Can a title be too short?
The short :) answer is that you’d better stick to the 50-60 characters rule. The longer answer: there’s no “official” minimum length requirement, you may even use one word, but as with all things in SEO – there are pros and cons. A page may rank higher for exact phrases, but at the same time a short title can be seen as too vague and will not necessarily help you rank for long-tail keywords. In most cases, it’s better to use a longer title that captures more keywords in a single shot.
What if my title is too long and I don’t want to edit it?
If a title is too long, Google will simply cut it and will introduce some “…” at the end. As long as the cut part does not include your focus keyword, it’s not that bad. But that is why we recommend to include the most important keywords at the beginning. If your keywords do get cut off, it’s better to rephrase the title. Remember that you also need to think of CTR!
I think I’ve got a better idea for a title, should I change it?
If you noticed other articles with certain CTAs perform better, or anything else, of course you can edit the title. Just make sure to follow all the above guidelines. Also, to trigger a recrawl – you may use Google Search Console to submit the page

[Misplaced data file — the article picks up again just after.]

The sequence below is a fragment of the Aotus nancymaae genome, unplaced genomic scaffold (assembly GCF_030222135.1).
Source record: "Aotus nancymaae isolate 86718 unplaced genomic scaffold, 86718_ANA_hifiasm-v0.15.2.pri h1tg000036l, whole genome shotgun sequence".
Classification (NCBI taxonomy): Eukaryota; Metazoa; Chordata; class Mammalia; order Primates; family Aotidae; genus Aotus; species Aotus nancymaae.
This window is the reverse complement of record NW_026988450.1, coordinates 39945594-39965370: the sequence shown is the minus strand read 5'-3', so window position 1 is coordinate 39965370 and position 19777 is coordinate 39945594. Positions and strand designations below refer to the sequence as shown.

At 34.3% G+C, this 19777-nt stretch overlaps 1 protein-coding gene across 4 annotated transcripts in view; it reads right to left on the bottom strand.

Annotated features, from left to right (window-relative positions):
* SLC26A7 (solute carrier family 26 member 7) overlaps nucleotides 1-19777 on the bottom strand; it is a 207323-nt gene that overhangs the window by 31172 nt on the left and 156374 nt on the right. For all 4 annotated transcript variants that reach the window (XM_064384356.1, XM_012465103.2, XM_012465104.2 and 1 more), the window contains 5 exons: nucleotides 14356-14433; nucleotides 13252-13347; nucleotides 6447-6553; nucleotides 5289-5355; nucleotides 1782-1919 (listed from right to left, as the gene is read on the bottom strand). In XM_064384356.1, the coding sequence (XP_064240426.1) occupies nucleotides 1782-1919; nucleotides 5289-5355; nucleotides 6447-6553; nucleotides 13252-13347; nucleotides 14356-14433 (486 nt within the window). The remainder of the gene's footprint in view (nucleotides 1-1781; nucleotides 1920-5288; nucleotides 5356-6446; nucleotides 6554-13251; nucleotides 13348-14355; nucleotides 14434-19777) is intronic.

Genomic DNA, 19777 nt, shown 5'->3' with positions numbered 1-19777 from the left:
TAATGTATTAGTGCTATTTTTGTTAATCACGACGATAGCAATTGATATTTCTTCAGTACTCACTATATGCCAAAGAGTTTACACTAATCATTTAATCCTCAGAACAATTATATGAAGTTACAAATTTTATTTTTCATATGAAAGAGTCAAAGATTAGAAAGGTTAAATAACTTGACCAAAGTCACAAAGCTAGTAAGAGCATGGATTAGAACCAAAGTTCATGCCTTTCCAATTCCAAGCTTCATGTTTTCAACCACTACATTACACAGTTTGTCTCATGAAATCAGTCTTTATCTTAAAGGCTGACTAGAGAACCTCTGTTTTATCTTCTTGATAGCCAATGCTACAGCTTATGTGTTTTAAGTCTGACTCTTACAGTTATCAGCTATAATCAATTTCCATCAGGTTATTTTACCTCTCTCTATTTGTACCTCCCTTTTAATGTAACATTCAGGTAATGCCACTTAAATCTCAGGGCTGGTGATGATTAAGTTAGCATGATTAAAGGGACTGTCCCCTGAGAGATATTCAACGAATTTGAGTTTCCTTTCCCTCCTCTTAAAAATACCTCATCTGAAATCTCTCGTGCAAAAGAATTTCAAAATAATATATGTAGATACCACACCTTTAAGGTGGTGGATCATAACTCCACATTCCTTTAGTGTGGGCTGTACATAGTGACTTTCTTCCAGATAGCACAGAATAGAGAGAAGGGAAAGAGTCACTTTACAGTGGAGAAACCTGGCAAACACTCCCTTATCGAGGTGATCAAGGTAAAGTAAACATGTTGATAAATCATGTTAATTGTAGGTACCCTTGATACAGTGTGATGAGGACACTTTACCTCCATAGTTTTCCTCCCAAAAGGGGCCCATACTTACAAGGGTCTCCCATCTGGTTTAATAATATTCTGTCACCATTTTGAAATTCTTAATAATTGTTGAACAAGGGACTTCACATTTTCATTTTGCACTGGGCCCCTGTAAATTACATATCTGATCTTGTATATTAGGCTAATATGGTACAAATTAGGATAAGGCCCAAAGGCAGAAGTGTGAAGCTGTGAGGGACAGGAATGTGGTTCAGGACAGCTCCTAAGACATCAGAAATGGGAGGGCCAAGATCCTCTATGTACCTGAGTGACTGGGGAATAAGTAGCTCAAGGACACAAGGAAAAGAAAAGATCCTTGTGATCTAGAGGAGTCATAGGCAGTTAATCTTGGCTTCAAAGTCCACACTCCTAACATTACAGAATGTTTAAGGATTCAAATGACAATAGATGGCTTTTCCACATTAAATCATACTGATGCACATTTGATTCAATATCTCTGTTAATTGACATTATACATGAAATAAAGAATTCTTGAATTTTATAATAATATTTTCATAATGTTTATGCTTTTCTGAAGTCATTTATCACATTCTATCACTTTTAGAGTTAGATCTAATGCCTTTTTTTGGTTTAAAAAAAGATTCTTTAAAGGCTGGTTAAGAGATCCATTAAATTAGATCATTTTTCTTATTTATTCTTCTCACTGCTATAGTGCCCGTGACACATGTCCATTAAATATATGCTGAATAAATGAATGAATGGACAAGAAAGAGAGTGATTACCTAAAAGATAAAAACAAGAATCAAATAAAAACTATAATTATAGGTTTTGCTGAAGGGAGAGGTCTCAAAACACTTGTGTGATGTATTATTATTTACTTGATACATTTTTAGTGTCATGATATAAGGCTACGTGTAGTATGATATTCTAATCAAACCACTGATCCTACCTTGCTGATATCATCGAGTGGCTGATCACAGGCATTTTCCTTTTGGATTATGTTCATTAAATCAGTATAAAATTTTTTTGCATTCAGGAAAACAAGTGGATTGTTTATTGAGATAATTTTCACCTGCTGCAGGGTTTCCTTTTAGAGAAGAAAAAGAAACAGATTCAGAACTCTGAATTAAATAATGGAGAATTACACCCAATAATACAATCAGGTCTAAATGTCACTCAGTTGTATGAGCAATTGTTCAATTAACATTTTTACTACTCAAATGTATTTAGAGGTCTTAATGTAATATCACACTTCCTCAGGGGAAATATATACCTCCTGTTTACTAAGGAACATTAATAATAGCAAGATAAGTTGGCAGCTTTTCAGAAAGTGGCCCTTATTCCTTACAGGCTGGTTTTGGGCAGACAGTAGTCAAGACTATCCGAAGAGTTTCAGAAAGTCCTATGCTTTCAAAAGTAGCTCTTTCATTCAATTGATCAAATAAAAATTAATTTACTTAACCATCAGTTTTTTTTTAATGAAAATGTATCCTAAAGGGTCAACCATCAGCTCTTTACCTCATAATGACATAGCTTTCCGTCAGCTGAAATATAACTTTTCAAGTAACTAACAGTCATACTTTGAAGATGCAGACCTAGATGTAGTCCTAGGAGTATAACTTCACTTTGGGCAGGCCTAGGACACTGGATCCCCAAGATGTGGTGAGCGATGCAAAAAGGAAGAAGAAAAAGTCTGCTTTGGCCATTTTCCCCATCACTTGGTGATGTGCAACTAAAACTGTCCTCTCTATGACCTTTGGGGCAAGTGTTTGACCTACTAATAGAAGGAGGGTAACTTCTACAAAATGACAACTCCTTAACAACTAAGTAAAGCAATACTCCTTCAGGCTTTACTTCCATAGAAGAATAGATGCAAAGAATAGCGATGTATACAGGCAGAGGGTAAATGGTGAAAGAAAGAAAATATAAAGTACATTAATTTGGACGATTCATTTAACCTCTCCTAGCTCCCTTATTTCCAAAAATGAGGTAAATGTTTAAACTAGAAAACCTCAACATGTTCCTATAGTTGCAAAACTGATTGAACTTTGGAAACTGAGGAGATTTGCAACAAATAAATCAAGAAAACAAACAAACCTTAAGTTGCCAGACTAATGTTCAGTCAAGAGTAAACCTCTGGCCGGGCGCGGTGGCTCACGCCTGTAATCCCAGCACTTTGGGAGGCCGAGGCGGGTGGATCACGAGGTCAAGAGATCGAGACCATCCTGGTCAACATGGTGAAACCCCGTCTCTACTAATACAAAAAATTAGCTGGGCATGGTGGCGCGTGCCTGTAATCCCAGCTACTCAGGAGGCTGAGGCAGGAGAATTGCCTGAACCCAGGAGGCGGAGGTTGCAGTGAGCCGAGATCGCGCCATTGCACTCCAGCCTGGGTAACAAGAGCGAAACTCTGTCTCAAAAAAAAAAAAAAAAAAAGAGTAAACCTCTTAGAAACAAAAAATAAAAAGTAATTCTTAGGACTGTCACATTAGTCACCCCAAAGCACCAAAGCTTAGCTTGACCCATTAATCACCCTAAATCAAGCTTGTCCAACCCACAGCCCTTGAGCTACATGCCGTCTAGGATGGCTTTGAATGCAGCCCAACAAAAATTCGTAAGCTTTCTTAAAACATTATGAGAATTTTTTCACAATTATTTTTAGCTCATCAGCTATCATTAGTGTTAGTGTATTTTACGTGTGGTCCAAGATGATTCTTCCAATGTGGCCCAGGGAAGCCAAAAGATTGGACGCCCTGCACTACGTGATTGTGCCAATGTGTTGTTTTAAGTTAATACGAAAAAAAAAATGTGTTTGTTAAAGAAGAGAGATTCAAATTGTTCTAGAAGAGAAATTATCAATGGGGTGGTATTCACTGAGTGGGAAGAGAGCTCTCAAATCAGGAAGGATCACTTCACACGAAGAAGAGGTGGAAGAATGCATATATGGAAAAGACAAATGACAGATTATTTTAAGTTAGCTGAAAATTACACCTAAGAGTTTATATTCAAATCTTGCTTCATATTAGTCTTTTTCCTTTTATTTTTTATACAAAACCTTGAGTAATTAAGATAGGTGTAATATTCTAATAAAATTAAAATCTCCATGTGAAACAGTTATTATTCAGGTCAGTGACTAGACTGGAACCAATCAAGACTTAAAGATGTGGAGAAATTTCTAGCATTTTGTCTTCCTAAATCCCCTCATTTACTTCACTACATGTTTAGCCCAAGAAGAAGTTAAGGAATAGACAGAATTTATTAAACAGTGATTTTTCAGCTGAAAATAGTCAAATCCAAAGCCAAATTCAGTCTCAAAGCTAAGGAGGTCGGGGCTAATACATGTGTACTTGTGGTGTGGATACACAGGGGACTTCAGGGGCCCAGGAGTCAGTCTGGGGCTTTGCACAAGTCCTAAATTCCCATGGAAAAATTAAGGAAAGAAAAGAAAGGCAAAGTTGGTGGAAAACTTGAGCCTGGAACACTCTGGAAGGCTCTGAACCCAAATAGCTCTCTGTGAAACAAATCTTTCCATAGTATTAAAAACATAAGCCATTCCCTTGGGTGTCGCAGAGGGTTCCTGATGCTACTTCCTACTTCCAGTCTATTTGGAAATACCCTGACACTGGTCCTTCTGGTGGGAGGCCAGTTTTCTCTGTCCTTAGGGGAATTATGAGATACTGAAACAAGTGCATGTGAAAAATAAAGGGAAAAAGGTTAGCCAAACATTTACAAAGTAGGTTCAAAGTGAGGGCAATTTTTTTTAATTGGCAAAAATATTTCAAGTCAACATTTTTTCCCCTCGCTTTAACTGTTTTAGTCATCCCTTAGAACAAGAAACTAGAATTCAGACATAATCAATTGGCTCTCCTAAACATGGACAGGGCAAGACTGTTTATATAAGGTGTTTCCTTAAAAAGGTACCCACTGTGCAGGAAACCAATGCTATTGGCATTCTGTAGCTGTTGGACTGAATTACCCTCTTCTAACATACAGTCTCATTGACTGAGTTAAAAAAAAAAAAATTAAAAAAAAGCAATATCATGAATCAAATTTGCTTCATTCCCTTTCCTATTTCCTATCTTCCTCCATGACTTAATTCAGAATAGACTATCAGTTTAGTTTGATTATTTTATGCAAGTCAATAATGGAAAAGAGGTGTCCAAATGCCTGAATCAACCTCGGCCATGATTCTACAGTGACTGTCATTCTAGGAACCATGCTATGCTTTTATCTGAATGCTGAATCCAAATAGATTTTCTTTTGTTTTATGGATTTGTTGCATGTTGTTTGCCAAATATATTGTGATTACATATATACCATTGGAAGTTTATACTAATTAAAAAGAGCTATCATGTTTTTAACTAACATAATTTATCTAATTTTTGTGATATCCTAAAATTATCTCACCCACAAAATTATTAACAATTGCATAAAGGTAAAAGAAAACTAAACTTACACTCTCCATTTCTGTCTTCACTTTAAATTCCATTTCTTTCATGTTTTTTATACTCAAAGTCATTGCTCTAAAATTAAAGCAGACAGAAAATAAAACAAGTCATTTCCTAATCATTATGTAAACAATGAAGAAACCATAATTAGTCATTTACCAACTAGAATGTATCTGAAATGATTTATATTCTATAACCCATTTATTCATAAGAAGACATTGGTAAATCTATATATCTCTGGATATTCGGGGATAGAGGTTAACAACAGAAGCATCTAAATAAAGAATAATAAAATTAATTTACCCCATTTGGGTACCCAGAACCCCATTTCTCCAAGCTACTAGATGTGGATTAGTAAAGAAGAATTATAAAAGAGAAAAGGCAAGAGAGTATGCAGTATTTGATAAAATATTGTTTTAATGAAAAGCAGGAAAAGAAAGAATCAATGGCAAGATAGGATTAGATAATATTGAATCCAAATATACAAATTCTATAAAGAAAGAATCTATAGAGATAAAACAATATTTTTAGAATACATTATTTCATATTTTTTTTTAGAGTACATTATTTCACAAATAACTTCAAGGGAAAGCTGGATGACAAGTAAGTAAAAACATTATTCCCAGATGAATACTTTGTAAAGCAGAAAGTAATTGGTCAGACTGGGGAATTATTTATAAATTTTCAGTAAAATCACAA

. Be aware that changing your title this could bring more traffic but could also bring a decrease. Always be testing!
Why is Google not using my title tag?
Google simply thinks their title is better. Let’s take a look at a few potential reasons:
- The title is too short
- The title is too long
- The title is not an accurate summary of the page
- The title doesn’t include the brand name
- There is no title tag :)
- You have more title tags on the same page. Google may pick one or may rewrite the title altogether.
- It does not match the search query. In this case, Google rewrites the title to make it more appealing to the user.
- The page is not crawlable. In some cases robots.txt block search engines from crawling the page, but they could still show it in results and use a title generated from other signals such as links.